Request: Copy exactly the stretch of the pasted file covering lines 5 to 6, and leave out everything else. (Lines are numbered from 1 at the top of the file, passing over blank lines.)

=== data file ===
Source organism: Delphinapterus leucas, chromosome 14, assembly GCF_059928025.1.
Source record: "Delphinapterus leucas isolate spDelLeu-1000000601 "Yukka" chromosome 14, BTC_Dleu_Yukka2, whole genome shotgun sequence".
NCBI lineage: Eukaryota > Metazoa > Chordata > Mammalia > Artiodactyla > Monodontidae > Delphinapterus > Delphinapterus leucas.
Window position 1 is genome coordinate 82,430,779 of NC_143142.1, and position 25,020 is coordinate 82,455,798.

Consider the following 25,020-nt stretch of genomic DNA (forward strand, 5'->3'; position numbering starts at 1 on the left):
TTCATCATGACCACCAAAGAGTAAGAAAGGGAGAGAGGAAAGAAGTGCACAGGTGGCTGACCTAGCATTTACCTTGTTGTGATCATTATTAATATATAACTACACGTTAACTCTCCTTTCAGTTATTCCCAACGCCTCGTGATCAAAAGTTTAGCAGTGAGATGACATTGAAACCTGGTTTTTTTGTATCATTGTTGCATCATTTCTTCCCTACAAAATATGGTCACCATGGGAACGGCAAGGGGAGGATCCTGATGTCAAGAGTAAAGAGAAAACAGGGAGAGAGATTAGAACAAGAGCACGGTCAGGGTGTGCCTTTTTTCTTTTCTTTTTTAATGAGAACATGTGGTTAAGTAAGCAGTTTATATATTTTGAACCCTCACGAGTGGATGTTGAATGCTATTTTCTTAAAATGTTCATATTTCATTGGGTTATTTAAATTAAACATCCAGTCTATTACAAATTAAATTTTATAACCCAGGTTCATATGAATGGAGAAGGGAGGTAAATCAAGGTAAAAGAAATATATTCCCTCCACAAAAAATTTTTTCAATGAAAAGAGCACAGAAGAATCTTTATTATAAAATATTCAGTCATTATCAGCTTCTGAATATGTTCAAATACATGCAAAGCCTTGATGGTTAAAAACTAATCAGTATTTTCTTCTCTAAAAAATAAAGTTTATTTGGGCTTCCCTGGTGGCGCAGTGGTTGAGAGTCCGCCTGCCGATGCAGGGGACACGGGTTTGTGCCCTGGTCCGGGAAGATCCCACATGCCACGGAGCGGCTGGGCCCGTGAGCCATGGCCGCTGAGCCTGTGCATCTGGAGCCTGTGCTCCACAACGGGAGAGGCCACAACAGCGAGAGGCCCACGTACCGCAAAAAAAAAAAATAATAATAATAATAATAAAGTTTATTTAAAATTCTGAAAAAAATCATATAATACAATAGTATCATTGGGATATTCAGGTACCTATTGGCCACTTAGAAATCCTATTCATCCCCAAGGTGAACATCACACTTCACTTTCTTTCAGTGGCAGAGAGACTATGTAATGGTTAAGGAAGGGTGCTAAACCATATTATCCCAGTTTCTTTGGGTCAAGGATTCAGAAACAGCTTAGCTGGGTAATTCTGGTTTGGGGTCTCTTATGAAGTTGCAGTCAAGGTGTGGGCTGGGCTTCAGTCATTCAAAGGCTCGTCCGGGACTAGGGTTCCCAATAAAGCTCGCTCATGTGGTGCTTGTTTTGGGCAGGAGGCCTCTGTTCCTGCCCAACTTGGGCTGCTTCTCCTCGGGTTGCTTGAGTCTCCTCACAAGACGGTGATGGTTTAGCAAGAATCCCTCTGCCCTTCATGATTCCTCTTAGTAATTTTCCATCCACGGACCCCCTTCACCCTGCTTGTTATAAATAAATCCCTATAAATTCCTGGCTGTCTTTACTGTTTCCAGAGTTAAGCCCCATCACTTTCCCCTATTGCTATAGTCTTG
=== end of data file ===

Consider the following 25,020-nt stretch of genomic DNA (forward strand, 5'->3'; position numbering starts at 1 on the left):
TTCATCATGACCACCAAAGAGTAAGAAAGGGAGAGAGGAAAGAAGTGCACAGGTGGCTGACCTAGCATTTACCTTGTTGTGATCATTATTAATATATAACTACACGTTAACTCTCCTTTCAGTTATTCCCAACGCCTCGTGATCAAAAGTTTAGCAGTGAGATGACATTGAAACCTGGTTTTTTTGTATCATTGTTGCATCATTTCTTCCCTACAAAATATGGTCACCATGGGAACGGCAAGGGGAGGATCCTGATGTCAAGAGTAAAGAGAAAACAGGGAGAGAGATTAGAACAAGAGCACGGTCAGGGTGTGCCTTTTTTCTTTTCTTTTTTAATGAGAACATGTGGTTAAGTAAGCAGTTTATATATTTTGAACCCTCACGAGTGGATGTTGAATGCTATTTTCTTAAAATGTTCATATTTCATTGGGTTATTTAAATTAAACATCCAGTCTATTACAAATTAAATTTTATAACCCAGGTTCATATGAATGGAGAAGGGAGGTAAATCAAGGTAAAAGAAATATATTCCCTCCACAAAAAATTTTTTCAATGAAAAGAGCACAGAAGAATCTTTATTATAAAATATTCAGTCATTATCAGCTTCTGAATATGTTCAAATACATGCAAAGCCTTGATGGTTAAAAACTAATCAGTATTTTCTTCTCTAAAAAATAAAGTTTATTTGGGCTTCCCTGGTGGCGCAGTGGTTGAGAGTCCGCCTGCCGATGCAGGGGACACGGGTTTGTGCCCTGGTCCGGGAAGATCCCACATGCCACGGAGCGGCTGGGCCCGTGAGCCATGGCCGCTGAGCCTGTGCATCTGGAGCCTGTGCTCCACAACGGGAGAGGCCACAACAGCGAGAGGCCCACGTACCGCAAAAAAAAAAAATAATAATAATAATAATAAAGTTTATTTAAAATTCTGAAAAAAATCATATAATACAATAGTATCATTGGGATATTCAGGTACCTATTGGCCACTTAGAAATCCTATTCATCCCCAAGGTGAACATCACACTTCACTTTCTTTCAGTGGCAGAGAGACTATGTAATGGTTAAGGAAGGGTGCTAAACCATATTATCCCAGTTTCTTTGGGTCAAGGATTCAGAAACAGCTTAGCTGGGTAATTCTGGTTTGGGGTCTCTTATGAAGTTGCAGTCAAGGTGTGGGCTGGGCTTCAGTCATTCAAAGGCTCGTCCGGGACTAGGGTTCCCAATAAAGCTCGCTCATGTGGTGCTTGTTTTGGGCAGGAGGCCTCTGTTCCTGCCCAACTTGGGCTGCTTCTCCTCGGGTTGCTTGAGTCTCCTCACAAGACGGTGATGGTTTAGCAAGAATCCCTCTGCCCTTCATGATTCCTCTTAGTAATTTTCCATCCACGGACCCCCTTCACCCTGCTTGTTATAAATAAATCCCTATAAATTCCTGGCTGTCTTTACTGTTTCCAGAGTTAAGCCCCATCACTTTCCCCTATTGCTATAGTCTTG